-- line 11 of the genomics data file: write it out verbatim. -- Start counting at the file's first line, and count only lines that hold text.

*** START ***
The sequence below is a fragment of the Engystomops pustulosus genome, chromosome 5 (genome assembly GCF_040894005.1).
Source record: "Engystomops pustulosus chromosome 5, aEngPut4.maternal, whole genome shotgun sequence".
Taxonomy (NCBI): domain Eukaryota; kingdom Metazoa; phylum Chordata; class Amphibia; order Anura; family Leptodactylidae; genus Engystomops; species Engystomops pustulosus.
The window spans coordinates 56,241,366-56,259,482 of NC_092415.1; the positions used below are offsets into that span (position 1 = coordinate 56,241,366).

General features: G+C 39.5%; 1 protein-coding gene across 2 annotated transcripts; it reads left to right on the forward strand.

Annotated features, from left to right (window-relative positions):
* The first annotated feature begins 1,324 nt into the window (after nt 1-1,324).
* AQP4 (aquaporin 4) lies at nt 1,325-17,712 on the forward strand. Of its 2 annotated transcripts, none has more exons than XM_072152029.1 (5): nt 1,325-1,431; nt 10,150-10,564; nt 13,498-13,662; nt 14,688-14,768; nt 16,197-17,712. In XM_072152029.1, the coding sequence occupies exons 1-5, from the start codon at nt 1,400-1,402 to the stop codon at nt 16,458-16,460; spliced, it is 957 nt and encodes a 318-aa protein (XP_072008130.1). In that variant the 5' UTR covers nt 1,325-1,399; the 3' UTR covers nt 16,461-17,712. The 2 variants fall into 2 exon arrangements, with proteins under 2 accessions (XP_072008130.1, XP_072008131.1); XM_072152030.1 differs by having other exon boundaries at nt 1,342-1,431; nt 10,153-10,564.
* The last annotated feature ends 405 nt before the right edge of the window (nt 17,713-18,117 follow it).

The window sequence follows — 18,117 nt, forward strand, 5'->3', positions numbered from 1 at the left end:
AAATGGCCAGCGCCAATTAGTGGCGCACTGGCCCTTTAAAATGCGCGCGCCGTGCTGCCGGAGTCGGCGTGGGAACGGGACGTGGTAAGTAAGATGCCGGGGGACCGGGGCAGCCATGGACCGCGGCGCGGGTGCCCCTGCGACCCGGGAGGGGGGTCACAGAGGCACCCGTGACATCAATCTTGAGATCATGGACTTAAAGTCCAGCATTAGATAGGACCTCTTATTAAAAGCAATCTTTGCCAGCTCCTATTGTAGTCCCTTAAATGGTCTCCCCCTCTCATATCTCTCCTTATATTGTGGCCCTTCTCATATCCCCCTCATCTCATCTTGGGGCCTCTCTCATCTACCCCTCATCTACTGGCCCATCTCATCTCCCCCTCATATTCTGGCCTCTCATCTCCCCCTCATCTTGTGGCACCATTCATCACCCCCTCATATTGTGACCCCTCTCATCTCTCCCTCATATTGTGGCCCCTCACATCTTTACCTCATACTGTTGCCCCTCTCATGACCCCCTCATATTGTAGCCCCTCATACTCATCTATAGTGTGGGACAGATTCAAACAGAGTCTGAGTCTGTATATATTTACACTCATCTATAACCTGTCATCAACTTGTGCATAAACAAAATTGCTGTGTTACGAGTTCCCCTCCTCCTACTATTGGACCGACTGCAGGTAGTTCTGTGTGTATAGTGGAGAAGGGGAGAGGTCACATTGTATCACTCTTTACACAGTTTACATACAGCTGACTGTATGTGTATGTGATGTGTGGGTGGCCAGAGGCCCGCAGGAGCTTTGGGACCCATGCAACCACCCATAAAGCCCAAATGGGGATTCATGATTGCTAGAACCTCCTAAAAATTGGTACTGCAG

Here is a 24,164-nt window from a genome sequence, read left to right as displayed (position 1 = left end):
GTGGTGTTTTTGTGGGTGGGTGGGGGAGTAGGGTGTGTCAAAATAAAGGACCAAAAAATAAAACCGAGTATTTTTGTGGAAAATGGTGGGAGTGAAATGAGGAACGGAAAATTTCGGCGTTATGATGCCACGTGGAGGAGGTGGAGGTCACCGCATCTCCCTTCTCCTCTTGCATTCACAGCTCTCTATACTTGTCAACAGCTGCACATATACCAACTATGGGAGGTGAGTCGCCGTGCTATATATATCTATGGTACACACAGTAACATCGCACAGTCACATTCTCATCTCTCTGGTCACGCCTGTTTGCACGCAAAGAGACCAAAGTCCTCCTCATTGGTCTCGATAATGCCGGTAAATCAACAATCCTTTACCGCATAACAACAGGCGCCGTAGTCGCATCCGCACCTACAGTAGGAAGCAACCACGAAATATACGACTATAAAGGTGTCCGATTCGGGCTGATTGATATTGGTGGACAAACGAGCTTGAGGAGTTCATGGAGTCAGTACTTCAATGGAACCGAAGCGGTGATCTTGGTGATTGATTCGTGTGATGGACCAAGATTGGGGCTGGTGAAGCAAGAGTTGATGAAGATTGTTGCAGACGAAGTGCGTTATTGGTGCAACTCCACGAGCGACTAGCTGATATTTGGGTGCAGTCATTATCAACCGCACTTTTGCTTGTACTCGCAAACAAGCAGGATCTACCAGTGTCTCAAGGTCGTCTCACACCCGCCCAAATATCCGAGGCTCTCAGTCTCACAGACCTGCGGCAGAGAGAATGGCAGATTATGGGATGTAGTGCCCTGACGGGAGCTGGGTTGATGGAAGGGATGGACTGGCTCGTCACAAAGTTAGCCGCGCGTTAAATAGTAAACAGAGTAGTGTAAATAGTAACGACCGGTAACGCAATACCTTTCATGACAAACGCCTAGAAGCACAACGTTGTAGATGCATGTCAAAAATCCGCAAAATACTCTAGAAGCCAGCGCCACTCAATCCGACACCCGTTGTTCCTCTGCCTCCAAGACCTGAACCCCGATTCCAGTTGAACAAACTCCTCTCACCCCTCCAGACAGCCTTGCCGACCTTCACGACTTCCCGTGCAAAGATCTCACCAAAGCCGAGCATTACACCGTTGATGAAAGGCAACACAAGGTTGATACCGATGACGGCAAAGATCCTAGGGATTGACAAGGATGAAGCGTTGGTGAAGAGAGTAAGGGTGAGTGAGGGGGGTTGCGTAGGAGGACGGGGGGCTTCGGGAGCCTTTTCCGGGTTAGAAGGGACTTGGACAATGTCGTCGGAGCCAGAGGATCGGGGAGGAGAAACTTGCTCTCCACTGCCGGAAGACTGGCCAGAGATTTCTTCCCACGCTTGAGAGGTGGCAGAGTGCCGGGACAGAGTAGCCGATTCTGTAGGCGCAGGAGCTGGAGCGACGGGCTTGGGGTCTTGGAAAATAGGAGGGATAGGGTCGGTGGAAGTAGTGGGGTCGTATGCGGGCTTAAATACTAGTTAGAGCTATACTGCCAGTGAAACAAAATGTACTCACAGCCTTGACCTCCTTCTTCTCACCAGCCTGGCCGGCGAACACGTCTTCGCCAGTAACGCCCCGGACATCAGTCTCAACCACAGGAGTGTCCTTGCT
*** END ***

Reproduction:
AAATGGCCAGCGCCAATTAGTGGCGCACTGGCCCTTTAAAATGCGCGCGCCGTGCTGCCGGAGTCGGCGTGGGAACGGGACGTGGTAAGTAAGATGCCGGGGGACCGGGGCAGCCATGGACCGCGGCGCGGGTGCCCCTGCGACCCGGGAGGGGGGTCACAGAGGCACCCGTGACATCAATCTTGAGATCATGGACTTAAAGTCCAGCATTAGATAGGACCTCTTATTAAAAGCAATCTTTGCCAGCTCCTATTGTAGTCCCTTAAATGGTCTCCCCCTCTCATATCTCTCCTTATATTGTGGCCCTTCTCATATCCCCCTCATCTCATCTTGGGGCCTCTCTCATCTACCCCTCATCTACTGGCCCATCTCATCTCCCCCTCATATTCTGGCCTCTCATCTCCCCCTCATCTTGTGGCACCATTCATCACCCCCTCATATTGTGACCCCTCTCATCTCTCCCTCATATTGTGGCCCCTCACATCTTTACCTCATACTGTTGCCCCTCTCATGACCCCCTCATATTGTAGCCCCTCATACTCATCTATAGTGTGGGACAGATTCAAACAGAGTCTGAGTCTGTATATATTTACACTCATCTATAACCTGTCATCAACTTGTGCATAAACAAAATTGCTGTGTTACGAGTTCCCCTCCTCCTACTATTGGACCGACTGCAGGTAGTTCTGTGTGTATAGTGGAGAAGGGGAGAGGTCACATTGTATCACTCTTTACACAGTTTACATACAGCTGACTGTATGTGTATGTGATGTGTGGGTGGCCAGAGGCCCGCAGGAGCTTTGGGACCCATGCAACCACCCATAAAGCCCAAATGGGGATTCATGATTGCTAGAACCTCCTAAAAATTGGTACTGCAG